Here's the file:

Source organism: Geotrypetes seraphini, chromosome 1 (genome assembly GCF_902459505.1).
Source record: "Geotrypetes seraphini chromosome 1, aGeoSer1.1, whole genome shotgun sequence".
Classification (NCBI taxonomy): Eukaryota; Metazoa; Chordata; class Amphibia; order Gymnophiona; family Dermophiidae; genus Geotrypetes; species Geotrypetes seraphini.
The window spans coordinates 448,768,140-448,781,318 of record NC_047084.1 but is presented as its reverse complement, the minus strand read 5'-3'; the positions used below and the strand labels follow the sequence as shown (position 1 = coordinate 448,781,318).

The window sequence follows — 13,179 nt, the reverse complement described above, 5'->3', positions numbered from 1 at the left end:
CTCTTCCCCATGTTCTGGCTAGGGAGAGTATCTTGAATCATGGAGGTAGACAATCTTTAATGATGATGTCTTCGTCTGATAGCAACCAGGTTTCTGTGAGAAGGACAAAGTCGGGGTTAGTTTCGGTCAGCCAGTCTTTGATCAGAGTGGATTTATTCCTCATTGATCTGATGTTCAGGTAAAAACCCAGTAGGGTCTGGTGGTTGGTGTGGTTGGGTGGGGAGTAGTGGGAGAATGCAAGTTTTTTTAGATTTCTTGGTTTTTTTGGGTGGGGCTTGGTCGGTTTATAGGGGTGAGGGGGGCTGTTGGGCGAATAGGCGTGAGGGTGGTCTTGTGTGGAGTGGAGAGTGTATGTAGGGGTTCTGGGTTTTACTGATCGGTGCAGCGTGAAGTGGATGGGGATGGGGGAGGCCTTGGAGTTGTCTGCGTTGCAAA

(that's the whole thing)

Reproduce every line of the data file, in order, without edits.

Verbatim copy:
Source organism: Geotrypetes seraphini, chromosome 1 (genome assembly GCF_902459505.1).
Source record: "Geotrypetes seraphini chromosome 1, aGeoSer1.1, whole genome shotgun sequence".
Classification (NCBI taxonomy): Eukaryota; Metazoa; Chordata; class Amphibia; order Gymnophiona; family Dermophiidae; genus Geotrypetes; species Geotrypetes seraphini.
The window spans coordinates 448,768,140-448,781,318 of record NC_047084.1 but is presented as its reverse complement, the minus strand read 5'-3'; the positions used below and the strand labels follow the sequence as shown (position 1 = coordinate 448,781,318).

The window sequence follows — 13,179 nt, the reverse complement described above, 5'->3', positions numbered from 1 at the left end:
CTCTTCCCCATGTTCTGGCTAGGGAGAGTATCTTGAATCATGGAGGTAGACAATCTTTAATGATGATGTCTTCGTCTGATAGCAACCAGGTTTCTGTGAGAAGGACAAAGTCGGGGTTAGTTTCGGTCAGCCAGTCTTTGATCAGAGTGGATTTATTCCTCATTGATCTGATGTTCAGGTAAAAACCCAGTAGGGTCTGGTGGTTGGTGTGGTTGGGTGGGGAGTAGTGGGAGAATGCAAGTTTTTTTAGATTTCTTGGTTTTTTTGGGTGGGGCTTGGTCGGTTTATAGGGGTGAGGGGGGCTGTTGGGCGAATAGGCGTGAGGGTGGTCTTGTGTGGAGTGGAGAGTGTATGTAGGGGTTCTGGGTTTTACTGATCGGTGCAGCGTGAAGTGGATGGGGATGGGGGAGGCCTTGGAGTTGTCTGCGTTGCAAA